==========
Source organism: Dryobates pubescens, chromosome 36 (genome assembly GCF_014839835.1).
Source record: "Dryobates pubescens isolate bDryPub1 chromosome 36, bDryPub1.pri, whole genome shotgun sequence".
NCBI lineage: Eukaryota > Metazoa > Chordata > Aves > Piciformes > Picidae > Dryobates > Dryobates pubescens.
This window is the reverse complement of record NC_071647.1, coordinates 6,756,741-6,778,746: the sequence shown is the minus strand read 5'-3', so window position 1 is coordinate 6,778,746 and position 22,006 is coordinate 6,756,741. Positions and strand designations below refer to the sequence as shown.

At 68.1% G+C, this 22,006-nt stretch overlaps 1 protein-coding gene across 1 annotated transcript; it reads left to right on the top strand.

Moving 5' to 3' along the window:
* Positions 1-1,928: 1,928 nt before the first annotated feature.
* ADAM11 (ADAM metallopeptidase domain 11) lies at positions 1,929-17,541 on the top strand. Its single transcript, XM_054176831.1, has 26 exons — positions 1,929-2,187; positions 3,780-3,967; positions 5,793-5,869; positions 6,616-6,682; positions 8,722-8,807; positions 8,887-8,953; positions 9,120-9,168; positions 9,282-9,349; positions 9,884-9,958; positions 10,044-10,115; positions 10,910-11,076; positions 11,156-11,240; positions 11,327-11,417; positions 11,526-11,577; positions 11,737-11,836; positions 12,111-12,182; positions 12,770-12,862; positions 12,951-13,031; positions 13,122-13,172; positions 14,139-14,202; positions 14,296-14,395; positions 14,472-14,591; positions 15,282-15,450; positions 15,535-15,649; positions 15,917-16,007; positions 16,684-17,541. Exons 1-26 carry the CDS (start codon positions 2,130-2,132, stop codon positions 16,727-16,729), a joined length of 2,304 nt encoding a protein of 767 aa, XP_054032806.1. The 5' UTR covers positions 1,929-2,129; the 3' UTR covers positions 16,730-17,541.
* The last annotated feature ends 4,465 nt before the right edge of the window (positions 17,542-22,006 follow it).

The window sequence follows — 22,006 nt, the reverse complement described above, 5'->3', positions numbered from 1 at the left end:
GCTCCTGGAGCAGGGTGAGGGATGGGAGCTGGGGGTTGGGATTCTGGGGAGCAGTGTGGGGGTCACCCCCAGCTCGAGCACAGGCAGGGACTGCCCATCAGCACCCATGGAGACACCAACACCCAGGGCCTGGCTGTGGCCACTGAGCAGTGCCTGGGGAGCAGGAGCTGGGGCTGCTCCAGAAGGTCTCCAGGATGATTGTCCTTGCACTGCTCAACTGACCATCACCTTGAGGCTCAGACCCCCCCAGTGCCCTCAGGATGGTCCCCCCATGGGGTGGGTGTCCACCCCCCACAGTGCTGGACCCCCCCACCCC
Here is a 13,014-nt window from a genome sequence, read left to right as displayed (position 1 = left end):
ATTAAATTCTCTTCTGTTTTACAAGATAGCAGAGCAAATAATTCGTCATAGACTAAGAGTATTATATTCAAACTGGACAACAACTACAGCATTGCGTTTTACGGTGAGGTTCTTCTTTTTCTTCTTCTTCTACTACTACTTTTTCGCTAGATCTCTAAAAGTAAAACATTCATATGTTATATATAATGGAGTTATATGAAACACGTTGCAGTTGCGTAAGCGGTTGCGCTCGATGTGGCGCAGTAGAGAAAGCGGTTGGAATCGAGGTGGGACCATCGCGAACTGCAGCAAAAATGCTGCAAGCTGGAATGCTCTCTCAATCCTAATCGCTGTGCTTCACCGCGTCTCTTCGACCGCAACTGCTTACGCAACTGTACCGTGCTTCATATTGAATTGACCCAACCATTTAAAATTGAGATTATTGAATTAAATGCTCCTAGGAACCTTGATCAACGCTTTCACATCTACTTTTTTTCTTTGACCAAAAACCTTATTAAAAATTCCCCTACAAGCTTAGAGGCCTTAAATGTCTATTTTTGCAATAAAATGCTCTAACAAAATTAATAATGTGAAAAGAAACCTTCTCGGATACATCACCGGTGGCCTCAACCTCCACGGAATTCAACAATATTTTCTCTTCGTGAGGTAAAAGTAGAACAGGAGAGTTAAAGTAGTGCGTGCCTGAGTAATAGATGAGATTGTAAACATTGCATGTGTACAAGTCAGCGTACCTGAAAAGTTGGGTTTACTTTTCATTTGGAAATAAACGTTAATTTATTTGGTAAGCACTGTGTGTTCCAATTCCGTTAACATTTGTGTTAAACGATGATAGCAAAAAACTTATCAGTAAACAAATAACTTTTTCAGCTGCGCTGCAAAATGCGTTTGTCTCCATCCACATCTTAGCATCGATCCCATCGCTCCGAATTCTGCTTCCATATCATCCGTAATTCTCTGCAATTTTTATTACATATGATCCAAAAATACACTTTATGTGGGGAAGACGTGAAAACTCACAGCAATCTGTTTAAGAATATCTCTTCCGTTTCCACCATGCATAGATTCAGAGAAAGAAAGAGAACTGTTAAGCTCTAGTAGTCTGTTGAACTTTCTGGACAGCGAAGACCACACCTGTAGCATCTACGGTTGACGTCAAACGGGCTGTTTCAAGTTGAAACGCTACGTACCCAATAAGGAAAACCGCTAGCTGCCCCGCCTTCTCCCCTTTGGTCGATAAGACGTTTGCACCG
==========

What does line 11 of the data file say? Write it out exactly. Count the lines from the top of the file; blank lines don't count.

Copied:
GCTCCTGGAGCAGGGTGAGGGATGGGAGCTGGGGGTTGGGATTCTGGGGAGCAGTGTGGGGGTCACCCCCAGCTCGAGCACAGGCAGGGACTGCCCATCAGCACCCATGGAGACACCAACACCCAGGGCCTGGCTGTGGCCACTGAGCAGTGCCTGGGGAGCAGGAGCTGGGGCTGCTCCAGAAGGTCTCCAGGATGATTGTCCTTGCACTGCTCAACTGACCATCACCTTGAGGCTCAGACCCCCCCAGTGCCCTCAGGATGGTCCCCCCATGGGGTGGGTGTCCACCCCCCACAGTGCTGGACCCCCCCACCCC